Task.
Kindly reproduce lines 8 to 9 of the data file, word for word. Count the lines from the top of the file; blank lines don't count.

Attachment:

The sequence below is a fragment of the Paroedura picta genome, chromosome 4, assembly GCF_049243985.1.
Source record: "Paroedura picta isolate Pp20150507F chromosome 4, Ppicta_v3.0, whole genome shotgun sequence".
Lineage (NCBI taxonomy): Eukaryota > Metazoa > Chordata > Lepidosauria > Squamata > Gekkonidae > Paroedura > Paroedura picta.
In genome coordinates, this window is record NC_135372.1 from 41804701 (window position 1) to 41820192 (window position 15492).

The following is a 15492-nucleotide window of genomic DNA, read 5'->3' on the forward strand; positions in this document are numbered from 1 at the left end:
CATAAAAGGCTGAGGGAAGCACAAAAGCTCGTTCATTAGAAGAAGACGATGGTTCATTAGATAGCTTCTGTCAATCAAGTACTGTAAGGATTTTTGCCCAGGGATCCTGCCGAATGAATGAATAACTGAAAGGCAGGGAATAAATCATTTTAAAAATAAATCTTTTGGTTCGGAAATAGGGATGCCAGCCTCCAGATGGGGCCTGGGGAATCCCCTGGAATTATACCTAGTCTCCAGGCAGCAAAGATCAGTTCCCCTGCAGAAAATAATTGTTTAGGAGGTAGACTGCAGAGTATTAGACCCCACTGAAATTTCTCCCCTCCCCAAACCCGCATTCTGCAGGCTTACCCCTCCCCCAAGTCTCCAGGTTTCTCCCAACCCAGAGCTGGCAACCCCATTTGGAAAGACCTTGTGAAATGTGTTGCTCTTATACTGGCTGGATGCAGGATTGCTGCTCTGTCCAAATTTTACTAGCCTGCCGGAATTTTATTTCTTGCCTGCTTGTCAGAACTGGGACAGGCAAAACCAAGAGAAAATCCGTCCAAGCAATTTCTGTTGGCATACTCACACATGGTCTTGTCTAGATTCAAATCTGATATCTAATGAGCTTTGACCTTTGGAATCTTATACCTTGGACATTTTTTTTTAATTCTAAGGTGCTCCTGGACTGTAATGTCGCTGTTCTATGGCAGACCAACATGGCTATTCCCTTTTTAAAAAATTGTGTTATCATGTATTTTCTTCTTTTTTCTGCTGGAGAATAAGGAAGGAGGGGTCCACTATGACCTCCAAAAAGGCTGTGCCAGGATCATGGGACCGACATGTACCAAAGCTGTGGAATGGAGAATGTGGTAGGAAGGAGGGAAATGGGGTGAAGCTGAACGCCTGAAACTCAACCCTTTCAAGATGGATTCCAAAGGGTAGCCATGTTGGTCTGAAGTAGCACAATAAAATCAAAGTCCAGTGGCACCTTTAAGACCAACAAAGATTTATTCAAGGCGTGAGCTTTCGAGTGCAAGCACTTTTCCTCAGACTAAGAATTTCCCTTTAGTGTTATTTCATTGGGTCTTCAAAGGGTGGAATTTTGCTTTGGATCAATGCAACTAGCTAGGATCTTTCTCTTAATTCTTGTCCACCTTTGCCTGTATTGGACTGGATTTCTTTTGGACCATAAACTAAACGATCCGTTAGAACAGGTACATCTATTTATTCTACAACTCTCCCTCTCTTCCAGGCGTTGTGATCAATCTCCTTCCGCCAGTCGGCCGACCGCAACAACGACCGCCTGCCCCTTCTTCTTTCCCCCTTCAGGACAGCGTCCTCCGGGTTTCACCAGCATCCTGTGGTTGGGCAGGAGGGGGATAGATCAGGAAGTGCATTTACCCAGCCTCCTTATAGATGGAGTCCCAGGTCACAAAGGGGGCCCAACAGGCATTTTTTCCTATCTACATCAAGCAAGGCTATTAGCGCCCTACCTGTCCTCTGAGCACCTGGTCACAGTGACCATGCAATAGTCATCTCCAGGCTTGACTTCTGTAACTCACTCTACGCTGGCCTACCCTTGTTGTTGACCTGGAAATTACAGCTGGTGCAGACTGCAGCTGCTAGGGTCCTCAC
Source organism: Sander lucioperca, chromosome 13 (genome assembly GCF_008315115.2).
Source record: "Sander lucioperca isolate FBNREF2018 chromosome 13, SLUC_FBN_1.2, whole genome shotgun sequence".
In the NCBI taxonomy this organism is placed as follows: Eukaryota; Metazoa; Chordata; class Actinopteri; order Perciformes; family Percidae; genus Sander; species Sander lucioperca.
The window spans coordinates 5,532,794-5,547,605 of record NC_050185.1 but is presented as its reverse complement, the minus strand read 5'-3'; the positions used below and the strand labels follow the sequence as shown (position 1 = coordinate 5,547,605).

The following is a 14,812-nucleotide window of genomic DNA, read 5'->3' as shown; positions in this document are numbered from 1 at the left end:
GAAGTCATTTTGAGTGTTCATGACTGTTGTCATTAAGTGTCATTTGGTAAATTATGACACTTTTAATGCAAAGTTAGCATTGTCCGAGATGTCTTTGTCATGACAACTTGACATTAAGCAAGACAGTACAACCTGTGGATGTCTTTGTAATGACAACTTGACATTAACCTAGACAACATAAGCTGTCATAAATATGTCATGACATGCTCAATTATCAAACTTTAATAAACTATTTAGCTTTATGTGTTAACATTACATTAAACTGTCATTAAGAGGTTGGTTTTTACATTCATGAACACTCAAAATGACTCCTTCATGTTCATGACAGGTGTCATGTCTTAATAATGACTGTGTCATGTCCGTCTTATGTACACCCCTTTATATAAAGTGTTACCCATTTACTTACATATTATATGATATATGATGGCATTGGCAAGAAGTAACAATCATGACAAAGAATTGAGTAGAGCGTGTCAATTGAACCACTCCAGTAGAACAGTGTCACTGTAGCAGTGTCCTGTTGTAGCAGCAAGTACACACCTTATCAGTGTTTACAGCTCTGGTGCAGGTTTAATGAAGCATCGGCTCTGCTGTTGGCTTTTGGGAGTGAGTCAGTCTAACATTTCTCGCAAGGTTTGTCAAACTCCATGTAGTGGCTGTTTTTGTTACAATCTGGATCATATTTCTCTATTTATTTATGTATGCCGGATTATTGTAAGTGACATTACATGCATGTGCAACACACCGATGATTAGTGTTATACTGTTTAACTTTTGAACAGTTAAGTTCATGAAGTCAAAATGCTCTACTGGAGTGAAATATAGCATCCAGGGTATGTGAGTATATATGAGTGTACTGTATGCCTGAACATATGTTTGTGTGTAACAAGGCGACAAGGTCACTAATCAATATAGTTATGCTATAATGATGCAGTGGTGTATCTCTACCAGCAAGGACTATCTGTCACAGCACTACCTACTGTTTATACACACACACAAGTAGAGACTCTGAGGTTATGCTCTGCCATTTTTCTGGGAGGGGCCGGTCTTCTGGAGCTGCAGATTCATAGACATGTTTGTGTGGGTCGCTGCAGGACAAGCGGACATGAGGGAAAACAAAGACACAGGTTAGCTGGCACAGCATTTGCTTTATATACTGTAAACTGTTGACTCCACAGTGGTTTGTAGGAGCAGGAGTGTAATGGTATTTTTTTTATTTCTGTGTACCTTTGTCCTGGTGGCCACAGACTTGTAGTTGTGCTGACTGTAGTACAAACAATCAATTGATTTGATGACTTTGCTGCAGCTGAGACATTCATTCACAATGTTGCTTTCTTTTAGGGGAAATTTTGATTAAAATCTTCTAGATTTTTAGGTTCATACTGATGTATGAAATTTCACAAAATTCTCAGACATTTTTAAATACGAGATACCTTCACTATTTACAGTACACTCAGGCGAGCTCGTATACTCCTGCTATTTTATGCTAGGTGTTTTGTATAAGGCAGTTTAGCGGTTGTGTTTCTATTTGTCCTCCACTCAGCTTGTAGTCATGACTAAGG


Source record: "Sander lucioperca isolate FBNREF2018 chromosome 13, SLUC_FBN_1.2, whole genome shotgun sequence".
In the NCBI taxonomy this organism is placed as follows: Eukaryota; Metazoa; Chordata; class Actinopteri; order Perciformes; family Percidae; genus Sander; species Sander lucioperca.